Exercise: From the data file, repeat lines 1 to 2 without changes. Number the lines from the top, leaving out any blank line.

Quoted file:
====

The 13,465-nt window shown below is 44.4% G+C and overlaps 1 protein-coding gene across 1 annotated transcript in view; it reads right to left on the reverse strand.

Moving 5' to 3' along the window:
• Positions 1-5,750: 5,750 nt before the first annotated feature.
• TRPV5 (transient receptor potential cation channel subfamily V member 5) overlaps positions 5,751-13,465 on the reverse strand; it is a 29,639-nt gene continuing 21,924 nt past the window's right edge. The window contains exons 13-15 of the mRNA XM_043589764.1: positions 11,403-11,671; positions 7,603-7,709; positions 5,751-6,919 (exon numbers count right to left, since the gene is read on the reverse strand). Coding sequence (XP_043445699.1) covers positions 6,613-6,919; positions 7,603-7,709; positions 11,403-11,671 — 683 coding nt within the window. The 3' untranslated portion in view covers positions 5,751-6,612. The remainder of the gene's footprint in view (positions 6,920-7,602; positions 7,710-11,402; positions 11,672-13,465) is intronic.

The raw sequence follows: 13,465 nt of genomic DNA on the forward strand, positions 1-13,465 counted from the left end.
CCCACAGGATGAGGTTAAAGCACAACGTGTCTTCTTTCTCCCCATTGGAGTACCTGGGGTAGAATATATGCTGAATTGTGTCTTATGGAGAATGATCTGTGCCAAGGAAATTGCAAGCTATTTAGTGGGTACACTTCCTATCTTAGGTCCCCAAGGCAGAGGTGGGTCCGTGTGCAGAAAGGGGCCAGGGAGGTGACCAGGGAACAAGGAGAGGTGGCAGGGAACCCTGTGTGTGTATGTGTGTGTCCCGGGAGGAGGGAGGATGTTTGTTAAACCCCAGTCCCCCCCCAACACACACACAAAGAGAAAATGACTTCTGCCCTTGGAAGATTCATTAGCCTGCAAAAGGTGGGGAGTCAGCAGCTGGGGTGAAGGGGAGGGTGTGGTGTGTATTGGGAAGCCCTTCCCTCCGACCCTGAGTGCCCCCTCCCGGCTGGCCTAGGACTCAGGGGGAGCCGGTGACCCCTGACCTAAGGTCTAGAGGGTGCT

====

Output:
The 13,465-nt window shown below is 44.4% G+C and overlaps 1 protein-coding gene across 1 annotated transcript in view; it reads right to left on the reverse strand.

Moving 5' to 3' along the window: